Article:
Choking is the blockage of the flow of air from the outside environment into the lungs. It may be caused by a piece of food or foreign object in the windpipe; by a respiratory disease that affects the airway; or by a criminal attack (strangulation).
Rosalie is a 22-year-old woman who went out to dinner with friends. They were talking and laughing, eating, and drinking. They were having an enjoyable time. Suddenly, Rosalie started gasping and grabbed at her throat. Her lips and nails started to turn blue. She was unable to speak or breathe. Her friends didn't notice her difficulty. Luckily, a waiter noticed her distress and came to her assistance. He performed the Heimlich maneuver and the piece of food that was obstructing Rosalie's airway popped out. The restaurant staff called 9-1-1, and Rosalie was taken to the emergency department to be checked out. Rosalie was fine because of the waiter's quick action.
Choking (CHI-king) is the obstruction (blockage) or constriction (narrowing) of the major airway (windpipe) by a piece of food, a small toy, or other object, resulting in the inability to breathe. The obstruction of the airway prevents the passage of oxygenated air from the mouth and nose through the upper airways into the lungs. This lack of oxygen can lead to respiratory arrest (stoppage of breathing) and death.
More than 3 million people in the United States experience choking each year. The National Safety Council reported that choking was the fourth leading cause of accidental injury death in 2015.
There are several factors that increase the risk of choking:
A person who is choking has trouble breathing; is unable to make a sound; loses consciousness; and develops a bluish color to the lips, fingernails, and skin. Because the person cannot speak or make any sound, he or she cannot tell someone what is happening. The affected person is in severe distress.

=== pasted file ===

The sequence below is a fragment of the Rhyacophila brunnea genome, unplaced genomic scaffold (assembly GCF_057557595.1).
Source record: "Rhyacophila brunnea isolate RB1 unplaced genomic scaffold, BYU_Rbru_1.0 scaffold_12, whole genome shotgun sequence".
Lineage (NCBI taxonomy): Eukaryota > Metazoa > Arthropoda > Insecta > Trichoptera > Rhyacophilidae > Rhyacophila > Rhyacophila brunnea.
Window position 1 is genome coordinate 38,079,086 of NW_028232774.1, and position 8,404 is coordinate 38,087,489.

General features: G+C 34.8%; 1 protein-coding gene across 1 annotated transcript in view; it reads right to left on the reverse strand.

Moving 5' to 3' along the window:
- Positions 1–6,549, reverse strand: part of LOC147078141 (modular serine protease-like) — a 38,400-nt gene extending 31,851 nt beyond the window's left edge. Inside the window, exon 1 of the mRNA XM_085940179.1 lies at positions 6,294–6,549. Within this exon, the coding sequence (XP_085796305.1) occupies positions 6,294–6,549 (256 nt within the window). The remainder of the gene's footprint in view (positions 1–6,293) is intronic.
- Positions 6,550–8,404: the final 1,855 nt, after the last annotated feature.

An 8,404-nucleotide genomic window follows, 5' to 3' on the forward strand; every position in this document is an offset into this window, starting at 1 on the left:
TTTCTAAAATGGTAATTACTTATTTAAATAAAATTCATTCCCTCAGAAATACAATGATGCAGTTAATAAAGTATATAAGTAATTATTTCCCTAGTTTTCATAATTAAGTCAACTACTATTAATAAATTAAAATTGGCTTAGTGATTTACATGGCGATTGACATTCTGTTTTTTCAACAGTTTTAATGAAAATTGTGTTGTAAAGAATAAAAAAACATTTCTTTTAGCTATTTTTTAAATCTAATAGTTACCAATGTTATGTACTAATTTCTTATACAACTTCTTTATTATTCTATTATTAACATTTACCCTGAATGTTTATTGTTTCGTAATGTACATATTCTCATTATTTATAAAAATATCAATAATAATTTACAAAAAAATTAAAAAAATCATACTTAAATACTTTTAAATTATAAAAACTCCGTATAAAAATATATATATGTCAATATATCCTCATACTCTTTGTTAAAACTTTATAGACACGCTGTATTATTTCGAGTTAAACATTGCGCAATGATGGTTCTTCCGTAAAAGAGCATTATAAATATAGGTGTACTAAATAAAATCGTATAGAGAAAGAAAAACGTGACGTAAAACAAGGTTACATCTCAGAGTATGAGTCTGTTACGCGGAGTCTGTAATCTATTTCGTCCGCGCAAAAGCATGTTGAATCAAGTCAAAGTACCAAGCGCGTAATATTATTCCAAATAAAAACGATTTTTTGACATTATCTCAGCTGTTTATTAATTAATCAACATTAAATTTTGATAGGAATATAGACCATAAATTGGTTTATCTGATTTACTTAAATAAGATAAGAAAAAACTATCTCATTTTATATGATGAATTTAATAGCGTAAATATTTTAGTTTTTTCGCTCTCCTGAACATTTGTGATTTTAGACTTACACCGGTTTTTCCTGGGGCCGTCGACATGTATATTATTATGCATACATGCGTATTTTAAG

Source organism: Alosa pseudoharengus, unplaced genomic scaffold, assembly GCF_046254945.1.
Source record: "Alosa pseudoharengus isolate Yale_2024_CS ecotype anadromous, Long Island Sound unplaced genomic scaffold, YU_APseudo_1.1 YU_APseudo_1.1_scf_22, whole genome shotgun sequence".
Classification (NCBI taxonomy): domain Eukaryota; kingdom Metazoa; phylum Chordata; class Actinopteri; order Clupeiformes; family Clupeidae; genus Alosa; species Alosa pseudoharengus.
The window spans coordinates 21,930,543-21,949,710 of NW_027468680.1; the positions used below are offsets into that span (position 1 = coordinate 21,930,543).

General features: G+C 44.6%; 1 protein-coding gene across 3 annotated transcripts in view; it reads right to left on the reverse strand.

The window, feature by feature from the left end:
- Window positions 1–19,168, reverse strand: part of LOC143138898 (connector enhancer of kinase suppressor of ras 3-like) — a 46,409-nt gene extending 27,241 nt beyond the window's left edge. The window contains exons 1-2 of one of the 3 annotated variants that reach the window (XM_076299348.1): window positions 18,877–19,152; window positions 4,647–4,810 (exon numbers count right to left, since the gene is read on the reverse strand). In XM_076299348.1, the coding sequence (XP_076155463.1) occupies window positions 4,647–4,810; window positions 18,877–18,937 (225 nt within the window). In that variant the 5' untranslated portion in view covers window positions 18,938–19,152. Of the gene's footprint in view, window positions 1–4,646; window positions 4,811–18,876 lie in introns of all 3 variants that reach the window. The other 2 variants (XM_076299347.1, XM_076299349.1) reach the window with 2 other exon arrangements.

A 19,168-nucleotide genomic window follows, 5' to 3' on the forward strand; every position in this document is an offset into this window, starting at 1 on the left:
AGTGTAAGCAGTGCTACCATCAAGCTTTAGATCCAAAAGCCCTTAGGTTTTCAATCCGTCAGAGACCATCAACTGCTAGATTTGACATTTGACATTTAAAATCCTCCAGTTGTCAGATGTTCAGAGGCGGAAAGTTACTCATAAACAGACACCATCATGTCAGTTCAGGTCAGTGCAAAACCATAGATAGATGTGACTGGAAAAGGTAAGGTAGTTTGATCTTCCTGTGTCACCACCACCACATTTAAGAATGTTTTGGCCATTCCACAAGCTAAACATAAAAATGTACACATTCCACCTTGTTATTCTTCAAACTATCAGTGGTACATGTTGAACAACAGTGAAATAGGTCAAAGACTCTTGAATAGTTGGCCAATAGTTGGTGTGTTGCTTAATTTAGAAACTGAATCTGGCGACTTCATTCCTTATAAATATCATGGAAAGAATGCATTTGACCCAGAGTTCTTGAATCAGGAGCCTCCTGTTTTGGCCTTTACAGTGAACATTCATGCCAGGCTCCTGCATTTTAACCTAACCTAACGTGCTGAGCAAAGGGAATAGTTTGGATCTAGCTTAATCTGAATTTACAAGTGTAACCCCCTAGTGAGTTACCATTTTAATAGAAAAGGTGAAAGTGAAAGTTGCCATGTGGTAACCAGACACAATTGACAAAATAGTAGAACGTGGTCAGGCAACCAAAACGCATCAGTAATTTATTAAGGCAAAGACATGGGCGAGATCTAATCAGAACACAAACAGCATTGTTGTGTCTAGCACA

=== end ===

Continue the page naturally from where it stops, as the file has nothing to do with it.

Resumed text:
To prevent choking:
If the person who is choking is conscious but unable to cough, speak, or breathe, the Heimlich maneuver is an emergency procedure that can help prevent respiratory arrest and death. The Heimlich maneuver is also called abdominal thrusts. The National Safety Council describes the way to perform the Heimlich maneuver as follows:
See also Emergency Resuscitation (CPR) • Parkinson's Disease • Stroke • Tonsillitis • Tumor
National Safety Council. First Aid, CPR & AED Student Workbook. Itasca, IL: National Safety Council, (n.d.).
MedlinePlus. “Choking.” U.S. National Library of Medicine. National Institutes of Health. http://www.nlm.nih.gov/medlineplus/choking.html (accessed March 22, 2016).
MedlinePlus. “Choking—Unconscious Adult or Child over 1 Year.” U.S. National Library of Medicine, National Institutes of Health. http://www.nlm.nih.gov/medlineplus/ency/article/000051.htm (accessed March 22, 2016).
Merck Manual, Consumer Version. “Choking.” https://www.merckmanuals.com/home/injuries-and-poisoning/first-aid/choking (accessed March 22, 2016).
National Safety Council. “Choking Prevention and Safety Tips.” (accessed March 22, 2016).
American Red Cross. 2025 E Street NW, Washington, DC 20006. Toll-free: 800-RED-CROSS (800-733-2767). Website: http://www.redcross.org (accessed March 22, 2016).
National Safety Council. 1121 Spring Lake Dr., Itasca, IL 601433201. Toll-free: 800-621-7615. Website: http://www.nsc.org/pages/home.aspx (accessed March 22, 2016).
* esophagus (eh-SAH-fuh-gus) is the soft tube that, with swallowing, carries food from the throat to the stomach.
* Heimlich maneuver (HYM-lick) is a technique performed to remove an obstruction, such as a chunk of food, from the upper airway where it is preventing air from passing through to the lungs. Named for its founder, H.J. Heimlich.